Watson, after defeating humans in game of wits last year, has been busy working as a virtual resident over the last six months practicing medicine through simulations carried out using an app that was developed by IBM. But, soon enough the supercomputer will be seeing actual patients.
The supercomputer will be looking at a person’s chart, gathering data and applying algorithms on that data to come up with two action plans. As Fast Company explains, Watson, after analyzing a patient’s data, might suggest two courses of chemotherapy with confidence levels attached to each. This means for one therapy Watson will say it has a 90 per cent confidence while for the other one it may have 75 per cent confidence. This is where an actual doctor would come in, analyze the output from Watson and take the final decision.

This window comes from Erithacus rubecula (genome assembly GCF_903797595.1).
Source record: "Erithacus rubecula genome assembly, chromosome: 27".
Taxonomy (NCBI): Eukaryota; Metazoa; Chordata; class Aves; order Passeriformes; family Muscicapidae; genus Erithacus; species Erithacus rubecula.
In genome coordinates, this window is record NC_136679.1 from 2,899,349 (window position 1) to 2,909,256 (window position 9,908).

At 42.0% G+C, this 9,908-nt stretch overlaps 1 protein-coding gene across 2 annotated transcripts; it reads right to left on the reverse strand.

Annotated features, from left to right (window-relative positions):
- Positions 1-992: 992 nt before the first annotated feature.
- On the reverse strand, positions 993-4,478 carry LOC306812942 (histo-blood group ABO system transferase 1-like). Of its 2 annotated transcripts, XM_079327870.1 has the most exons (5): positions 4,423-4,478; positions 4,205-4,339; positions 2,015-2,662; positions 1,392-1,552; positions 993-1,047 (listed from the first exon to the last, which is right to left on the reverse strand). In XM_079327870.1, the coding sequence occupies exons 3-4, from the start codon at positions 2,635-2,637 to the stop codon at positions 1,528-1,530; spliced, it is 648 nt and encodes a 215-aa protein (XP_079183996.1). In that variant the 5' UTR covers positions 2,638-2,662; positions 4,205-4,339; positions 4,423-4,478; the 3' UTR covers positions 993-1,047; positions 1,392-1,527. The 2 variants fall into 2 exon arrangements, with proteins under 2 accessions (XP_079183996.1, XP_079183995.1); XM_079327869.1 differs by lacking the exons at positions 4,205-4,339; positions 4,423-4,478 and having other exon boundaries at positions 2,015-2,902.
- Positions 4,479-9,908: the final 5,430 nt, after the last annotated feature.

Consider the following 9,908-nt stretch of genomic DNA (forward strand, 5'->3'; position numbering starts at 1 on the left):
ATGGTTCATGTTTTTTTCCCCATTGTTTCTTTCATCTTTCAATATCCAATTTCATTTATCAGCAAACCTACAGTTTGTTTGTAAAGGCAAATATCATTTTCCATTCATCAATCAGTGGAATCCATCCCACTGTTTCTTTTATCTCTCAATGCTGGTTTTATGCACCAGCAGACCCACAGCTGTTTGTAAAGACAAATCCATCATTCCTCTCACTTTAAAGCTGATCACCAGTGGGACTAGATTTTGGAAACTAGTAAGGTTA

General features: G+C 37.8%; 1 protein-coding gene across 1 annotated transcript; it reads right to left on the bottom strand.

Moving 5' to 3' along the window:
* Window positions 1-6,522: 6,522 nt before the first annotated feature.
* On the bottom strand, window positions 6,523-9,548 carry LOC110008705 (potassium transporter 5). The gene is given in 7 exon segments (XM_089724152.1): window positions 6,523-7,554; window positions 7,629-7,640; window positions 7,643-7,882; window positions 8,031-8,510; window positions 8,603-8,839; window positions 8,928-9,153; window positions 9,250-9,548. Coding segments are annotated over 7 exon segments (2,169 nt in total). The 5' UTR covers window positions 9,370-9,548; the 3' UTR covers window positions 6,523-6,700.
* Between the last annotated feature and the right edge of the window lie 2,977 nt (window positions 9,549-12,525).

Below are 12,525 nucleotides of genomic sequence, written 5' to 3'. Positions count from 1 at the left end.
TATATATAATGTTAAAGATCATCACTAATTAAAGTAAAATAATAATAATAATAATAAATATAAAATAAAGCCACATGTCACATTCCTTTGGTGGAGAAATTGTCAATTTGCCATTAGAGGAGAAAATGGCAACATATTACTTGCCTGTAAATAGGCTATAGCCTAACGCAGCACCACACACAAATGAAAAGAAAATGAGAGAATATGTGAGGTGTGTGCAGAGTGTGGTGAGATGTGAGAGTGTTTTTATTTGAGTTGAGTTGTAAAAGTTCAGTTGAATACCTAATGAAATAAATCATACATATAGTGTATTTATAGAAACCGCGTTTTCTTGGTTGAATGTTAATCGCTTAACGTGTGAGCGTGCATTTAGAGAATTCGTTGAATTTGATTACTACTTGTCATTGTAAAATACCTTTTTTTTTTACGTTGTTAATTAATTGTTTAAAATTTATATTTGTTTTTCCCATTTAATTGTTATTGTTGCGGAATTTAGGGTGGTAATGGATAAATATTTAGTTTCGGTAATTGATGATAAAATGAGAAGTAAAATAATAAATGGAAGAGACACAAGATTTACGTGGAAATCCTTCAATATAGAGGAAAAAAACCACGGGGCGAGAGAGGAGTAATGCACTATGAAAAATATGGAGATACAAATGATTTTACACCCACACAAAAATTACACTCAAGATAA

The main benefit of having Watson do the initial work is that doctors can be sitting at completely different location and still have a 2nd best opinion sort of thing. Doctors at remote locations can have at their disposal knowledge from the world’s best oncologists that has been fed into Watson. Doctors may ask Watson about the best course of action based on a patient’s record and the supercomputer will go through several years of cancer cases data and come up with actions that would be most successful.